• Stir thoroughly but not vigorously.  
  • For uniformity, do your gessoing in one session (one day). 
  • Rabbitskin glue is an organic substance, containing all the resilience and receptivity of living matter, as well as it’s limitations.

A few years ago I located a couple of carpenters who spoke enough English (and were pretty good at sign-language) to readily understand what I wanted them to create. A few weeks later they contacted me, “het is klaar” (it’s ready). My concept: I wanted to create a two sided painting (on a wooden panel) with a rotating inner core. The core needed to be extractable duing my creation process but afterwards could be fixed (permanently) in place.

But why create two paintings on one panel? It’s a ton of work. And what would be the reward? That’s very hard to say, except this: it’s a clear and definite way to demonstrate relation. Relation of what to what? You choose, but of course it offered the fundamental and very pregnant possibility of contrasting realism with abstraction in a direct and visceral way. For one side, I chose a landscape. A realistic, almost academic landscape based upon a value study of one of my favorite views of the Predijkherrenrij here in Bruges, Belgium.

And for the other side? Initially, and for a long time, I planned on an open blue field containing a text from Nisargadatta Maharaj, “I am, I am aware, I like it.” My thinking was simply this: if you have to use words to convery your intent, then these words from Maharaj summarize just about all that you ever really need to know. So, that’s what I created.

The Inside-Out

The Outside-In

When the inner core was rotated, it offered views as seen here left and right:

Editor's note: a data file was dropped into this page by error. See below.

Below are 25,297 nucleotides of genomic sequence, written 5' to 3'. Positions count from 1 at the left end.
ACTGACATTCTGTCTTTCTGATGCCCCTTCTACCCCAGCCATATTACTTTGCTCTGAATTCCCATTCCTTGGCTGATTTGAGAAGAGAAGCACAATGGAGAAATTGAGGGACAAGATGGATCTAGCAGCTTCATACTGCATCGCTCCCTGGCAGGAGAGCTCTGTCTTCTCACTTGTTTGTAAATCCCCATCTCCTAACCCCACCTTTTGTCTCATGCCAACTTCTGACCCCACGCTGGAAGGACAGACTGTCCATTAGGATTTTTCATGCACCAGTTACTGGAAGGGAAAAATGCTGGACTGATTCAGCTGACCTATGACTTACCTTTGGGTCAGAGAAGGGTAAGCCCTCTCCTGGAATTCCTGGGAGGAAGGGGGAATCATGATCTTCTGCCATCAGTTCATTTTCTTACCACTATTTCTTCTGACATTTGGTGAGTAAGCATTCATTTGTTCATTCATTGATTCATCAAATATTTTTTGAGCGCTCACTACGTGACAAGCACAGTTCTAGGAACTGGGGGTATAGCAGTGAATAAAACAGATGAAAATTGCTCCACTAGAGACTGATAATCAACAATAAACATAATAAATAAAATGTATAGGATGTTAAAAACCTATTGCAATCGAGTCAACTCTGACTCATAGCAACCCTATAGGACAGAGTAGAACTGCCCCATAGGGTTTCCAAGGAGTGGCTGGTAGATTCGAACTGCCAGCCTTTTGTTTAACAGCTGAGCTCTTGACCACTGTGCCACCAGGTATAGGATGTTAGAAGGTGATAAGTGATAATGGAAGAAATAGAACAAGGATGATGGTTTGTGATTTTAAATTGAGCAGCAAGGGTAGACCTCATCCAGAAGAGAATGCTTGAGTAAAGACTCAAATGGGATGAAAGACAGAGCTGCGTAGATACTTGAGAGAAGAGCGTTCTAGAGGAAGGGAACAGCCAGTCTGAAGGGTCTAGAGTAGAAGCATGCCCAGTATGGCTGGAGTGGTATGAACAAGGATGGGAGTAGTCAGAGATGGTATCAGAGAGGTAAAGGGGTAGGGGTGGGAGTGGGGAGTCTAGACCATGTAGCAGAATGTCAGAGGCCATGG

Thus, so far so good, kinda, but the text really bugged me. It took up way too much mental activity – thus creating a tendency to negate not only the unique mental-activity-bypass possibilities of the visual arts, but also the inner intent of the quotation itself! So last week, I painted over the text, to render a pure open field of blue. Ahhhhhh…

The Inside-Out revised

The Outside-In

When the inner core was rotated into “reality” I got this revised version as seen here left and right. Double ahhhhhhh……. Mucho bueno.

The main room, active with visitors

My 8 day solo exhibition at the Congresscentrum in Bruges ended Sunday evening. Many family and friends have asked how it went. Besides the months of prep, it took us two full days to set up and three hours to break back down. Since I was there every day, I had lots of chance to speak with the various visitors in English, French, Dutch or German (one of the four usually worked). Overall the feedback was very positive and encouraging. Here’s the skinny in stats:

  • Almost 1,000 visitors in the eight day time period (and I only counted the people who stayed long enough to actually look, not the heel-turners), so the location is great for exposure.
  • A few painting sales, enough to cover our expenses, but otherwise no great windfall.
  • The greeting cards were, of course, more popular, but still not enough interest (yet) to justify an offset print run.
  • Lots of positive feedback. My visitor’s book is loaded with compliments.
  • Many visitors left with my contact info so exposition related sales are still quite possible. I won’t say likely ’cause I really don’t know.

the slide show on technique on the right at the entrance

What to make of it? The economy here in Europe is in a greater slump than it was even one year ago – and of course the art market is, as ever, one of the most sensitive areas (this collaborated by a Dutch gallery owner). The Belgian contemporary art market principally respects/honors only abstract art. There is not one gallery in the whole country that specializes in offering contemporary realism (!), while I have already located three high end contemporary realism galleries in the Netherlands. In the UK, too, anything goes. Thus, I intend to include marketing my work to a wider audience.

During the exhibition, there was a city wide Lace-Festival. So, many visitors during the latter part of the week were people who had been practicing that craft for a number of years. Such humble visitors invariably preferred the monochromatic, detailed drawing/value studies. They could appreciate the time involved to achieve a beautiful, colorless simplicity.

Final conclusions? Taste is absolutely subjective, but if your own subjectivity contains enough of the Absolute, in the end, you might just touch another human being – whatever your field of endeavor. So, onwards and upwards! (or inwards as the case may be …)